New campaign raises awareness of police stations in Dacorum

Campaign also highlights how the public can contact officers

Wednesday, 16th December 2020, 9:37 am
Updated Wednesday, 16th December 2020, 9:40 am

A campaign is being launched to inform the public how to report crimes, raise concerns and meet with police officers in Hertfordshire.

More than 6,000 people took part in a county-wide survey asking about the use of local police stations and methods of contacting officers.

The Hertfordshire Police and Crime Commissioner and Chief Constable remain committed to the local model of policing, even though other forces have opted for cheaper more county-

Mr Lloyd and Chief Constable at Hemel Hempstead Police Station (picture take pre-Covid)

based systems.

Each of Hertfordshire’s 10 boroughs or districts have at least one police station - in Dacorum there is one in Hemel Hempstead, one in Berkhamsted and one in Tring.

Each has a Chief Inspector who runs a dedicated neighbourhood team of officers and PCSOs; emergency response intervention officers, plus a team of detectives.

Following the relocation of several police stations and the closure of much under-used front counter services, the campaign will focus on ensuring the public know how best to access the services on offer.

Mr Lloyd outside Berkhamsted Police station with residents (picture taken pre Covid)

Across Hertfordshire, awareness of local police stations by residents and businesses varied in Dacorum 57 per cent knew where theirs was.

Police and Crime Commissioner David Lloyd said: “My job is to listen to the people of Hertfordshire and provide them with a police service that is effective and efficient.

“My Community Safety and Criminal Justice Plan has ensured that Hertfordshire has maintained a local policing neighbourhood model.

"It is not the cheapest, but it is one that the Chief Constable and I believe is the best, and it is the one which the public have told me they want.

“Society has evolved over the years, and the Constabulary have to reflect those changes.

"Many people prefer and expect to be able to engage online rather than face-to-face as the find it easier and quicker.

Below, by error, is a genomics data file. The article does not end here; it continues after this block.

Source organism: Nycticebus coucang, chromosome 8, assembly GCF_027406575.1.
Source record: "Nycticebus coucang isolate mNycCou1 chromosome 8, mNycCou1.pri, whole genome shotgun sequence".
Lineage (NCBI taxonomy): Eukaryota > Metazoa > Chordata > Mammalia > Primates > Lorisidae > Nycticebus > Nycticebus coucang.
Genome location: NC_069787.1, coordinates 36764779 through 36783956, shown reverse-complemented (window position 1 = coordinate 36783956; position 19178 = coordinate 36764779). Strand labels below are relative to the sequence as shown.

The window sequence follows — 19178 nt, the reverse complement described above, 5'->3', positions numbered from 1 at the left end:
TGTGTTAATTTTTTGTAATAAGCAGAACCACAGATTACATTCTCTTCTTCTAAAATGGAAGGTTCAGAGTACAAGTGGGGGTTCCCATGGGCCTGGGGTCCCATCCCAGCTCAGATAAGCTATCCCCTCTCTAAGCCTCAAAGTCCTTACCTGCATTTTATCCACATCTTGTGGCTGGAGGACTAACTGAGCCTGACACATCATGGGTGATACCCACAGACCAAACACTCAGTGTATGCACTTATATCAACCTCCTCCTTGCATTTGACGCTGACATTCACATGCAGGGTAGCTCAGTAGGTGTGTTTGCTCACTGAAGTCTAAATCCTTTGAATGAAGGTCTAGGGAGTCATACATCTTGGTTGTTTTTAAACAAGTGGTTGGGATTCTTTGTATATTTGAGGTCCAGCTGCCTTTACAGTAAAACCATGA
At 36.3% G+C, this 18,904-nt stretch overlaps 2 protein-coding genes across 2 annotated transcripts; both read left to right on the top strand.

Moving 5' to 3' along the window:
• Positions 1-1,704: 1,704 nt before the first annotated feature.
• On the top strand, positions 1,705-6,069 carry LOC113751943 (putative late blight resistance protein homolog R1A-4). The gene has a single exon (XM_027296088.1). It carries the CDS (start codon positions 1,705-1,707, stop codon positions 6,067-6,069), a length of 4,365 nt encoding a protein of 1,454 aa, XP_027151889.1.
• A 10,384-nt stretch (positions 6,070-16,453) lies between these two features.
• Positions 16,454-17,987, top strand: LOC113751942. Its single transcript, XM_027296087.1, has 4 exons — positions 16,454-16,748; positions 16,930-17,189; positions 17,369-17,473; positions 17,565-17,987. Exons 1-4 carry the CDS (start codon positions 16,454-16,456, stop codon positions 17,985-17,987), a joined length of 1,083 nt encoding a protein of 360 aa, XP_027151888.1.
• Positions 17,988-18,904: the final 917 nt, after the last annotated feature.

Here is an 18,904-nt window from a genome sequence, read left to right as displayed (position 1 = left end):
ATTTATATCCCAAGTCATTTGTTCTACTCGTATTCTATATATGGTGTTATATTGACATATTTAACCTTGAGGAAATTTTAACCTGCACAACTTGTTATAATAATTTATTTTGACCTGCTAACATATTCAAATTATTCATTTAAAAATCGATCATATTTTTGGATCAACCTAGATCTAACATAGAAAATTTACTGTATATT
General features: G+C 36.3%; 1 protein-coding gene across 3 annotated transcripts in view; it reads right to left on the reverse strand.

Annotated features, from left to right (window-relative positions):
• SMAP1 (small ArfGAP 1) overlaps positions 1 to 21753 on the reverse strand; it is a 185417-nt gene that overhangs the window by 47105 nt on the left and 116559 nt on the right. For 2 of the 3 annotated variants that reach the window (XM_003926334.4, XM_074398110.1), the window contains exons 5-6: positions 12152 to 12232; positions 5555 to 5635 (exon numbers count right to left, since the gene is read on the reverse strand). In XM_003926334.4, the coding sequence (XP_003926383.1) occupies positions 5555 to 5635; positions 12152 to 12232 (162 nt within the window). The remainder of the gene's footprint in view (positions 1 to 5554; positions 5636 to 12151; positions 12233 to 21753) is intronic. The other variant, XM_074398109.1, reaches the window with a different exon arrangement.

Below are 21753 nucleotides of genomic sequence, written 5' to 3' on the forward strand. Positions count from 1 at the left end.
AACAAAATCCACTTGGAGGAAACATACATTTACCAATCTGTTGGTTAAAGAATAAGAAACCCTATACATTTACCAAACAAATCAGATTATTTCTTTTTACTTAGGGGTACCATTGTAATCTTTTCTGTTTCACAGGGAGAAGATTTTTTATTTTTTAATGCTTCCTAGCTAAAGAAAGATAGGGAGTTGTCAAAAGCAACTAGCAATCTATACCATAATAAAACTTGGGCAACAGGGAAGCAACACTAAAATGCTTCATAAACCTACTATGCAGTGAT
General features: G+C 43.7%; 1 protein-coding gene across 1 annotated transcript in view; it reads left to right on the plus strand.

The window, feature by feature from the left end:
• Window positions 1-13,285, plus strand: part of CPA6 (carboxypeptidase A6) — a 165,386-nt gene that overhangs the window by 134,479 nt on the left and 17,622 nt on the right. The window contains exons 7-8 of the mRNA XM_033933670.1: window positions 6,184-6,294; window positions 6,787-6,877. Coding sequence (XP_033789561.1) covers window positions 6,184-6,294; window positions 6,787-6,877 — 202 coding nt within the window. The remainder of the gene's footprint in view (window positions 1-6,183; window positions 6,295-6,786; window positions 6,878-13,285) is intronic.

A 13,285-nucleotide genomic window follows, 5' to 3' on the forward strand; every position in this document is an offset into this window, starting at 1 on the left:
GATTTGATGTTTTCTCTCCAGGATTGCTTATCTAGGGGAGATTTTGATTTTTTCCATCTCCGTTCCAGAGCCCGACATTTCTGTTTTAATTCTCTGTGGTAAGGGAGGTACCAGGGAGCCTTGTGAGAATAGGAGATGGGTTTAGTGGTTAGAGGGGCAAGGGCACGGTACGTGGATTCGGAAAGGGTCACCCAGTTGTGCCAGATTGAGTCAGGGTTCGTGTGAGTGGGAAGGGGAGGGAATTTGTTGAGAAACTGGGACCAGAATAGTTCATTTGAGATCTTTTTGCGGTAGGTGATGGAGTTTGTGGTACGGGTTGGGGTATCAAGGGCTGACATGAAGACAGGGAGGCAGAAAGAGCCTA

“Channels available for non-emergency communications include calling 101, web chat, reporting online and emailing local officers.

"If you want to meet an officer at a police station all you need to do is to call ahead to make an appointment – and in Stevenage, Hatfield and Watford stations you can walk in to the front enquiry office without making an appointment.”

Chief Constable Charlie Hall said: “Police Officers, PCSOs and Special Constable teams are based in every borough and district of the county, constantly patrolling our streets and dealing with incidents.

“Over recent years they have been equipped with mobile devices that allow them to provide services to the public in their homes and on the streets that previously would have involved a trip back to a police station.”

The survey, conducted via local media, social media and the OWL messaging service, revealed that one in five respondents knew how to contact their local Safer Neighbourhood team, and 10 per cent knew how to book an appointment with them.

Hertfordshire currently has 20 police stations which are available for members of the public to meet with an officer - Abbotts Langley, Berkhamsted, Bishop’s Stortford, Borehamwood, Buntingford, Cheshunt, Hatfield, Harpenden, Hemel Hempstead, Hertford, Hitchin, Letchworth, South Oxhey, Rickmansworth, Royston, St Albans, Stevenage, Tring, Watford and Welwyn Garden City.

The online services can be used to report matters such as: a crime, a concern, a vehicle collision, anti-social driving, fraud, certain lost and found property items, complaints and compliments.

Along with police forces nationally police are no longer taking reports of most reports of lost and found property, they now deal with official documents such as passports, suspected stolen items and illegal objects.

Reports of flytipping, lost or stray dogs, graffiti, noise nuisance and abandoned cars are dealt with by local authorities.